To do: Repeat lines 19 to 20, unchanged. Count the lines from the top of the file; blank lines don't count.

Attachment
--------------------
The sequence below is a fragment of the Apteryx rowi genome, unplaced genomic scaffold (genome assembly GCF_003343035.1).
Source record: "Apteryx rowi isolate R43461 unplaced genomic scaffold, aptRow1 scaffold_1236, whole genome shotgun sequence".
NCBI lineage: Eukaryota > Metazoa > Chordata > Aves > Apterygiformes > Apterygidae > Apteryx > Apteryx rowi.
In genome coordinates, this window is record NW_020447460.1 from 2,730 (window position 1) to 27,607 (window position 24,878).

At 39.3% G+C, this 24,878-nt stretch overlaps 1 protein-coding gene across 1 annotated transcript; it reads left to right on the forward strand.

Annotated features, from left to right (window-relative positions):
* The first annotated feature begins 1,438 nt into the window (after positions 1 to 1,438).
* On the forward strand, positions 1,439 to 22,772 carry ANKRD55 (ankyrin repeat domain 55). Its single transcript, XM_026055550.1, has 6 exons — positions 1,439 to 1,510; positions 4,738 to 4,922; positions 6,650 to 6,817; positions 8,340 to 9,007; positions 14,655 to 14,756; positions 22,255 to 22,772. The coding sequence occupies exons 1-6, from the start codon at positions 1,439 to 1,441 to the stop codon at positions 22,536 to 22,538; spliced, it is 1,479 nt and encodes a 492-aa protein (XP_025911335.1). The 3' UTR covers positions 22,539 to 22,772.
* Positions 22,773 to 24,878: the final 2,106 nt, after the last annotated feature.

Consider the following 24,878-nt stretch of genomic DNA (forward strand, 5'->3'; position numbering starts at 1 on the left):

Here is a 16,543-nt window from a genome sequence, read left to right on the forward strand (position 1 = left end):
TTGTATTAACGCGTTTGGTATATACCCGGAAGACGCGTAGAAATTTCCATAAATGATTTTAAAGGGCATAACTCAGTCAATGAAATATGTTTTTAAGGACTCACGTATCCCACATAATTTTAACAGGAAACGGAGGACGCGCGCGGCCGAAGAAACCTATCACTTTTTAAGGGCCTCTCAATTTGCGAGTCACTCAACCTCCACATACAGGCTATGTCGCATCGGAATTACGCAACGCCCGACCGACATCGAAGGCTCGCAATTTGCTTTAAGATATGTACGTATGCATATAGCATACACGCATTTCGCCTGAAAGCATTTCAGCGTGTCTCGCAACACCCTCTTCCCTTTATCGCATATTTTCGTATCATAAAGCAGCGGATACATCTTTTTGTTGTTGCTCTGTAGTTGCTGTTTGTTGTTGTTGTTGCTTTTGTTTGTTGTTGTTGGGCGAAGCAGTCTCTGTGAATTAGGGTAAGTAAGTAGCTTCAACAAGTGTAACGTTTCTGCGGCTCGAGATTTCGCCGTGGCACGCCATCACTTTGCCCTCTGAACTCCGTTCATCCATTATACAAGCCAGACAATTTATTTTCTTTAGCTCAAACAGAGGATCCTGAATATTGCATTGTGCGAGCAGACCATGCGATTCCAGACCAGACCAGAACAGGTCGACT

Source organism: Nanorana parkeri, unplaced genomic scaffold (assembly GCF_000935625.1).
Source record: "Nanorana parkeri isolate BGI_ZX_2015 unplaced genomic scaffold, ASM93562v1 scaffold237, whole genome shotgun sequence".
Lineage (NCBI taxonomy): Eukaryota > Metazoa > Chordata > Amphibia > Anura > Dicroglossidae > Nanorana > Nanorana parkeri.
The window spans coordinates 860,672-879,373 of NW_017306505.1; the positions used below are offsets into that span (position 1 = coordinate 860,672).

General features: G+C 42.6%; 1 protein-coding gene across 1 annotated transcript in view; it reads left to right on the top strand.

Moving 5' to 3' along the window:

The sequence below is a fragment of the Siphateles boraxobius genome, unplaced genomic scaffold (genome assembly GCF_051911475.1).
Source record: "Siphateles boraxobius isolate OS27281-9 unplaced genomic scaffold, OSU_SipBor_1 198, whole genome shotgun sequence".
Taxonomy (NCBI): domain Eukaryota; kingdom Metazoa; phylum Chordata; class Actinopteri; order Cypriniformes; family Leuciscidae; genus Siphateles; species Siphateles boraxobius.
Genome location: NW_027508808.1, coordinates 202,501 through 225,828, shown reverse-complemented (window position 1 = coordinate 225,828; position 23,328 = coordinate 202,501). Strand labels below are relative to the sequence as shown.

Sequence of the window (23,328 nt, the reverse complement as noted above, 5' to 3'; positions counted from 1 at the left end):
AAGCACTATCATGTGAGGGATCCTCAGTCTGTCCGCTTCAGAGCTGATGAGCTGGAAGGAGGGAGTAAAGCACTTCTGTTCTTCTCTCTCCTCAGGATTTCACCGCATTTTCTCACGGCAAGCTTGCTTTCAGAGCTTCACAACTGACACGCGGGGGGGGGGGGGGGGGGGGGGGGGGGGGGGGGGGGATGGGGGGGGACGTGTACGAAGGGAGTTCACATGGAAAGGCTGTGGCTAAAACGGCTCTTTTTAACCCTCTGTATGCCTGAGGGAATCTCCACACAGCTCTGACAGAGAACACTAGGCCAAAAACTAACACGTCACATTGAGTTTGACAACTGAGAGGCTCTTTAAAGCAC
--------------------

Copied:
The sequence below is a fragment of the Siphateles boraxobius genome, unplaced genomic scaffold (genome assembly GCF_051911475.1).
Source record: "Siphateles boraxobius isolate OS27281-9 unplaced genomic scaffold, OSU_SipBor_1 198, whole genome shotgun sequence".